The 2010 San Francisco Giants featured a great pitching staff and an offense that tended to go ice cold for extended stretches. So it wasn't surprising that they played a lot of low-scoring, close games that weren't decided until the late innings. The team's fans got into the habit of describing Giants games as "torture," which also might have referred to the team's decades without a championship despite some absurd near misses.
Putting aside the questionable taste of jokey references to torture given recent geopolitical goings-on, Giants fans saw their pain paid off when the team scratched into the playoffs, then blitzed through the postseason--including an upset NLCS win over the Phillies--and finally brought home their first title since moving to California. Needless to say, a lot of those tense games ended well for the G-Men.
On a percentage basis, I guess we're forced to say the same about the Phillies' weekend in South Florida. In all three games, the score was 1-1 going into the ninth inning. We won two of them. Yay?
Yay. The hero Sunday was pinch-hitter Laynce Nix, who came off the bench with one out in the top of the ninth to launch an upper-deck homer off Marlins reliever Jon Rauch, breaking the tie and earning Roy Halladay his 200th career win. Jonathan Papelbon closed the door in the ninth, despite a fates-tempting leadoff walk to Placido Polanco less than 24 hours after Phillippe Aumont did the same to set up Miami's lone win of the series.
Beyond the question of whether the Phils could take a series against a Marlins team that might challenge the 1962 Mets for all-time futility, the question Sunday was whether Halladay could reassert himself against a wretched Marlins lineup missing Giancarlo Stanton and Austin Kearns. The answer was a solid Yes, as Doc threw eight strong innings of one-run ball. He tossed 87 pitches, 56 for strikes, and set Miami down in order four times. Though he only struck out two, he held the Marlins to five hits (four singles) and a walk. Even allowing for the weakness of the opponent, he was more assertive in attacking the strike zone and mixing his pitches.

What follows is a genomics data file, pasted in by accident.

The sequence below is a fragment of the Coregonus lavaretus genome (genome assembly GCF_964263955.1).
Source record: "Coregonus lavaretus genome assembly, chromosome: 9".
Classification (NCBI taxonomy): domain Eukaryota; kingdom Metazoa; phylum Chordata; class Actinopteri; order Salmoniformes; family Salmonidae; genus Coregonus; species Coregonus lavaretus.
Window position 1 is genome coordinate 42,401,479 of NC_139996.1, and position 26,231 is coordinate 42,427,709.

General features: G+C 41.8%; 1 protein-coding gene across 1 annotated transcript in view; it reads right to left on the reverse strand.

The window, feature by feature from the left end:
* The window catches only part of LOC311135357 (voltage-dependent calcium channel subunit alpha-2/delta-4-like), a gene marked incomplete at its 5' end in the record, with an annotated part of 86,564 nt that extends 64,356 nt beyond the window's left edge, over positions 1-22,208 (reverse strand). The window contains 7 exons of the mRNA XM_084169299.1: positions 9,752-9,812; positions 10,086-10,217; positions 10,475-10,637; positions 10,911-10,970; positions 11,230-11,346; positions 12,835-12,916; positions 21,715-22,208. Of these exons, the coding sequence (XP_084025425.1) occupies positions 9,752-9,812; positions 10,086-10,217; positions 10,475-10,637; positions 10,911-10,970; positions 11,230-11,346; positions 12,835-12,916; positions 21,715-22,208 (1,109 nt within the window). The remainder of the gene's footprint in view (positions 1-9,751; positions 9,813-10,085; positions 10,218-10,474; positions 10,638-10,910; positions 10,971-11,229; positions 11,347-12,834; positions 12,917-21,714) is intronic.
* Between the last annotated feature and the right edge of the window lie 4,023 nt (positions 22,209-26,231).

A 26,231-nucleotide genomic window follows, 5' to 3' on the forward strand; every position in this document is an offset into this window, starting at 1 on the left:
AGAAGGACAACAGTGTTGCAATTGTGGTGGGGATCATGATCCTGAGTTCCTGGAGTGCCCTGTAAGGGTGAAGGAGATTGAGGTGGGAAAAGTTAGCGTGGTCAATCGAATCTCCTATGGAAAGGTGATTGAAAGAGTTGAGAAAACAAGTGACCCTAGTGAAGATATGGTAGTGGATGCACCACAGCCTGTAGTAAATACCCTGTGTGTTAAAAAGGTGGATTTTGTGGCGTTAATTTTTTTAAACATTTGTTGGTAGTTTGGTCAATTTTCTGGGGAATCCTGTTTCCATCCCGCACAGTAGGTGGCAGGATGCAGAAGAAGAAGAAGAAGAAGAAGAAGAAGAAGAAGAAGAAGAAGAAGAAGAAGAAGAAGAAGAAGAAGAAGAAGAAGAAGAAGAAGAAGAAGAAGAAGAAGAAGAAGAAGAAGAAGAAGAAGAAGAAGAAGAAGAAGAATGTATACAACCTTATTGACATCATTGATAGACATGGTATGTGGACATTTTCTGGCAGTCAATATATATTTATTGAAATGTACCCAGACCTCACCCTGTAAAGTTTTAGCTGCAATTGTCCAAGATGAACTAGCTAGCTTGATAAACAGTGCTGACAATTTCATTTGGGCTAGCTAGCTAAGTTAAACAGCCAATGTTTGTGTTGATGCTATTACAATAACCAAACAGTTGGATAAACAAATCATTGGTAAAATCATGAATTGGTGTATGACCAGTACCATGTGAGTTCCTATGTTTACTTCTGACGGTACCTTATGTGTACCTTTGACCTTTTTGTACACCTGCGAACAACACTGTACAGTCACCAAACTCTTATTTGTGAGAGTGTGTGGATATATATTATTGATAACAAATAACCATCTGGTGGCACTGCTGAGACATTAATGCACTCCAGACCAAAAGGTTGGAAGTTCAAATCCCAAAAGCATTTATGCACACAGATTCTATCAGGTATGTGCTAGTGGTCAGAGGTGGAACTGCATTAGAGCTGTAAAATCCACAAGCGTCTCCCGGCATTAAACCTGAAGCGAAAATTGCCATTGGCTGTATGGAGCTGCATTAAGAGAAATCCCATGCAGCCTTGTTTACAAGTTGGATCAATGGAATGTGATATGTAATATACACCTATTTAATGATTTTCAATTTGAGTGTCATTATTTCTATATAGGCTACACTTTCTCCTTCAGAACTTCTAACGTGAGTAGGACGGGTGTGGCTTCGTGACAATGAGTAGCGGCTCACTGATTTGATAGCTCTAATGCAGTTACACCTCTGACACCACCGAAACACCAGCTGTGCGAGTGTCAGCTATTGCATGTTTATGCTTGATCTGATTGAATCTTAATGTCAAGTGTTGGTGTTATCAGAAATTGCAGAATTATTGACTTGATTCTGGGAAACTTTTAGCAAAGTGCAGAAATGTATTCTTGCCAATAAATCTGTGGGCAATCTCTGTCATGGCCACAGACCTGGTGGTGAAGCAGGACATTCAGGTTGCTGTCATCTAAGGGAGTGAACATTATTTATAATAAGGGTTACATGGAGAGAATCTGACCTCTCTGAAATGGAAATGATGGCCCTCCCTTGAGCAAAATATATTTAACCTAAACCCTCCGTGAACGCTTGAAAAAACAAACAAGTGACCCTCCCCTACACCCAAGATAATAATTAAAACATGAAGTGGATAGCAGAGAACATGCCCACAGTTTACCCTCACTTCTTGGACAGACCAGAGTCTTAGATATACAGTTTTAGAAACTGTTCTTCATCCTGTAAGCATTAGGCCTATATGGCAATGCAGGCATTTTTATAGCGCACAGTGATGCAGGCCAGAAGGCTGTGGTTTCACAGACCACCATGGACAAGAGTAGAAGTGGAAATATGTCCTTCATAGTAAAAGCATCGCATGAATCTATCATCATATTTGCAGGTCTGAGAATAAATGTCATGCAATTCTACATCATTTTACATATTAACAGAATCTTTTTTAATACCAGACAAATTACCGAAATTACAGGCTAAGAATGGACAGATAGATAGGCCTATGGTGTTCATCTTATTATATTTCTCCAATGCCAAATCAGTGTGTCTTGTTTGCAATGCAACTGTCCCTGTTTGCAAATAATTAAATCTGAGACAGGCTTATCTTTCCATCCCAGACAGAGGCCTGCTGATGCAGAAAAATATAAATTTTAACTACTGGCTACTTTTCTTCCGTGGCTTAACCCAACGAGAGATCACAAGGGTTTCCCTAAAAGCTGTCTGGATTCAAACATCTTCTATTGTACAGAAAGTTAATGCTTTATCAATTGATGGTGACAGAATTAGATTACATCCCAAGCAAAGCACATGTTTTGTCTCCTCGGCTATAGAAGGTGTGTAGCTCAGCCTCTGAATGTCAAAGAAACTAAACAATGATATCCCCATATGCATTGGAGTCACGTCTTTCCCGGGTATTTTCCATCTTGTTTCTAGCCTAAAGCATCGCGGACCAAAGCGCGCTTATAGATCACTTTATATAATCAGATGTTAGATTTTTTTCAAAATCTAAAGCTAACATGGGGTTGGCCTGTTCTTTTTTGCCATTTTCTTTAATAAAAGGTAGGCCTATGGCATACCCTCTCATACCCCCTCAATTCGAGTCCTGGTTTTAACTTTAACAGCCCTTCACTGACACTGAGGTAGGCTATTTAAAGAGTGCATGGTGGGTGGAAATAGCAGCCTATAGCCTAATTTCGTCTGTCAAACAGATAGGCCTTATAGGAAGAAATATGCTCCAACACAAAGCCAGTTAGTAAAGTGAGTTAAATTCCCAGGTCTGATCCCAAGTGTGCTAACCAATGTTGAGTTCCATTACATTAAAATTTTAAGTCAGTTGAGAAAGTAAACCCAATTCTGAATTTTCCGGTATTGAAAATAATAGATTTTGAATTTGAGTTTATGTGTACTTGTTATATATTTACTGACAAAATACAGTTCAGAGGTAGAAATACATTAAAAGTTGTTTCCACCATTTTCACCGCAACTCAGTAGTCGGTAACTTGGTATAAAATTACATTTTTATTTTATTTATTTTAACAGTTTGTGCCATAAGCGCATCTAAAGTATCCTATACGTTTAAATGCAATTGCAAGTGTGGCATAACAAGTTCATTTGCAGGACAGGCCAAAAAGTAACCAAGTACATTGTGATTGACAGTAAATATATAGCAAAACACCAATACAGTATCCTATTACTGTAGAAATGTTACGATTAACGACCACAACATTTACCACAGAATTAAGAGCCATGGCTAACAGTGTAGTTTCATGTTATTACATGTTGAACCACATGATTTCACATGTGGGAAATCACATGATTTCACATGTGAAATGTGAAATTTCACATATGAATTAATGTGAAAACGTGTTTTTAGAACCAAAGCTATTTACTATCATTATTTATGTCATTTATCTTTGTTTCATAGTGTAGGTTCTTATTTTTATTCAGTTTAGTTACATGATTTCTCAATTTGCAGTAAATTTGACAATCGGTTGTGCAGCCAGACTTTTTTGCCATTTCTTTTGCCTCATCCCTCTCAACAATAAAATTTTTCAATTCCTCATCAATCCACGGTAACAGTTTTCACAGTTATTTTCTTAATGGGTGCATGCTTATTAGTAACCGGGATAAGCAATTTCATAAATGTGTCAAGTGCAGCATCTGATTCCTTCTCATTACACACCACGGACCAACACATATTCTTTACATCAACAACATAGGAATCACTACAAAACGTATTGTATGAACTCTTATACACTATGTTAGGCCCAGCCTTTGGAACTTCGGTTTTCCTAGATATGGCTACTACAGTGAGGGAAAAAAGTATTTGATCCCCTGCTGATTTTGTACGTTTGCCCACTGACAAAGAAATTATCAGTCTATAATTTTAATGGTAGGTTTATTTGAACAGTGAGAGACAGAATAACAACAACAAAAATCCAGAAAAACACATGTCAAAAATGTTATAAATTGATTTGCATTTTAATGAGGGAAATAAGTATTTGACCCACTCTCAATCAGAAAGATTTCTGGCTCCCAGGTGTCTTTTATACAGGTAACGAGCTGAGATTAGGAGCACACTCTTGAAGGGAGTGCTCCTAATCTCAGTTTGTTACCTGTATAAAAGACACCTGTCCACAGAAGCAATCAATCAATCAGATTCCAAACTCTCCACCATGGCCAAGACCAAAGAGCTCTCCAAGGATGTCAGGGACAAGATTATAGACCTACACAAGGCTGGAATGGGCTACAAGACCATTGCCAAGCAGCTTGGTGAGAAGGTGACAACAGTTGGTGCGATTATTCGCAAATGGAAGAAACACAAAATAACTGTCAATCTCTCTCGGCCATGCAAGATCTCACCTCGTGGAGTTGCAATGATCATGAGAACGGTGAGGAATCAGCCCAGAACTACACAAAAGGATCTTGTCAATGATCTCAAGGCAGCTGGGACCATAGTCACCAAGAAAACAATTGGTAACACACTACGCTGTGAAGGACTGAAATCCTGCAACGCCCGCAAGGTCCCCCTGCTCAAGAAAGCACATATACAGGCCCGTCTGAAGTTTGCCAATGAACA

The problem was the Phillies' stunning offensive futility against starter Kevin Slowey and a passel of Fish relievers. They had chances in virtually every inning, but kept finding innovative ways to strand runners. Chase Utley alone left seven men on base. The most effective Marlins reliever was--and this is almost as galling to write as it was to watch--Chad Qualls. The Phils' erstwhile Inflammable Man came on with two on and one out in the sixth, and needed one pitch to induce a double play from Humberto Quintero--one of four the Phils hit into Sunday. He then set them down in order on about nine pitches in the seventh.
But in the end, the proper order of things reasserted itself: the Phillies claimed a badly needed win to return to .500, and Halladay earned a milestone victory while showing signs he might yet be able to emerge as the solid #3 the team will need if they're to contend this season.
Fangraph of PHEW: